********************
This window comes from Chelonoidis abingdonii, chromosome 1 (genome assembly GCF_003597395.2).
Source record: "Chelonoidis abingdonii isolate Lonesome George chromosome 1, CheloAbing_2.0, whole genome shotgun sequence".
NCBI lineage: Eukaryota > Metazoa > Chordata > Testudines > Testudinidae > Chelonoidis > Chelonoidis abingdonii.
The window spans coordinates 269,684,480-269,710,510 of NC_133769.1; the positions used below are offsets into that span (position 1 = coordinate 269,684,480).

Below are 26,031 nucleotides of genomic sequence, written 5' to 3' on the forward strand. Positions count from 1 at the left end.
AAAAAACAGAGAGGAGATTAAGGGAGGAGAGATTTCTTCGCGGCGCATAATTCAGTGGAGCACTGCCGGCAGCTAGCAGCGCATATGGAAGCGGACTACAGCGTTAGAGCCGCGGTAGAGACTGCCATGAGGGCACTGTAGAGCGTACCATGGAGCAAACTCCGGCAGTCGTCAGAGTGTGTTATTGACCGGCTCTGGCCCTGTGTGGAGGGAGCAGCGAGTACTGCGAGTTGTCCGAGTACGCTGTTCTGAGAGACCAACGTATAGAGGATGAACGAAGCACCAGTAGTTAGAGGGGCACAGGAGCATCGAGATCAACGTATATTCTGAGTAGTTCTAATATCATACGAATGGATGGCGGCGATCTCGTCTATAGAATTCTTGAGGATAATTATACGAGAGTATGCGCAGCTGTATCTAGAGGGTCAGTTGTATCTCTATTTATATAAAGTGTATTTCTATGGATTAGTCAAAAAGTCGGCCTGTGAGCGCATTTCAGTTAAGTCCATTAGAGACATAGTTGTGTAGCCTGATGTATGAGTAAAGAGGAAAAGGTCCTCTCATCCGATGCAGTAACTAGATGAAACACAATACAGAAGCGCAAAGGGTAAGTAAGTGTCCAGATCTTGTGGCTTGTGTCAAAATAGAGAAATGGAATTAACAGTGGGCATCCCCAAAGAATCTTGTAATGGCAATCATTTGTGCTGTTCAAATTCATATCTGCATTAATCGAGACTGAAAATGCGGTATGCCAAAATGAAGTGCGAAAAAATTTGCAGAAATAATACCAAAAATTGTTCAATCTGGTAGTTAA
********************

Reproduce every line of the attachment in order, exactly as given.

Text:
This window comes from Chelonoidis abingdonii, chromosome 1 (genome assembly GCF_003597395.2).
Source record: "Chelonoidis abingdonii isolate Lonesome George chromosome 1, CheloAbing_2.0, whole genome shotgun sequence".
NCBI lineage: Eukaryota > Metazoa > Chordata > Testudines > Testudinidae > Chelonoidis > Chelonoidis abingdonii.
The window spans coordinates 269,684,480-269,710,510 of NC_133769.1; the positions used below are offsets into that span (position 1 = coordinate 269,684,480).

Below are 26,031 nucleotides of genomic sequence, written 5' to 3' on the forward strand. Positions count from 1 at the left end.
AAAAAACAGAGAGGAGATTAAGGGAGGAGAGATTTCTTCGCGGCGCATAATTCAGTGGAGCACTGCCGGCAGCTAGCAGCGCATATGGAAGCGGACTACAGCGTTAGAGCCGCGGTAGAGACTGCCATGAGGGCACTGTAGAGCGTACCATGGAGCAAACTCCGGCAGTCGTCAGAGTGTGTTATTGACCGGCTCTGGCCCTGTGTGGAGGGAGCAGCGAGTACTGCGAGTTGTCCGAGTACGCTGTTCTGAGAGACCAACGTATAGAGGATGAACGAAGCACCAGTAGTTAGAGGGGCACAGGAGCATCGAGATCAACGTATATTCTGAGTAGTTCTAATATCATACGAATGGATGGCGGCGATCTCGTCTATAGAATTCTTGAGGATAATTATACGAGAGTATGCGCAGCTGTATCTAGAGGGTCAGTTGTATCTCTATTTATATAAAGTGTATTTCTATGGATTAGTCAAAAAGTCGGCCTGTGAGCGCATTTCAGTTAAGTCCATTAGAGACATAGTTGTGTAGCCTGATGTATGAGTAAAGAGGAAAAGGTCCTCTCATCCGATGCAGTAACTAGATGAAACACAATACAGAAGCGCAAAGGGTAAGTAAGTGTCCAGATCTTGTGGCTTGTGTCAAAATAGAGAAATGGAATTAACAGTGGGCATCCCCAAAGAATCTTGTAATGGCAATCATTTGTGCTGTTCAAATTCATATCTGCATTAATCGAGACTGAAAATGCGGTATGCCAAAATGAAGTGCGAAAAAATTTGCAGAAATAATACCAAAAATTGTTCAATCTGGTAGTTAA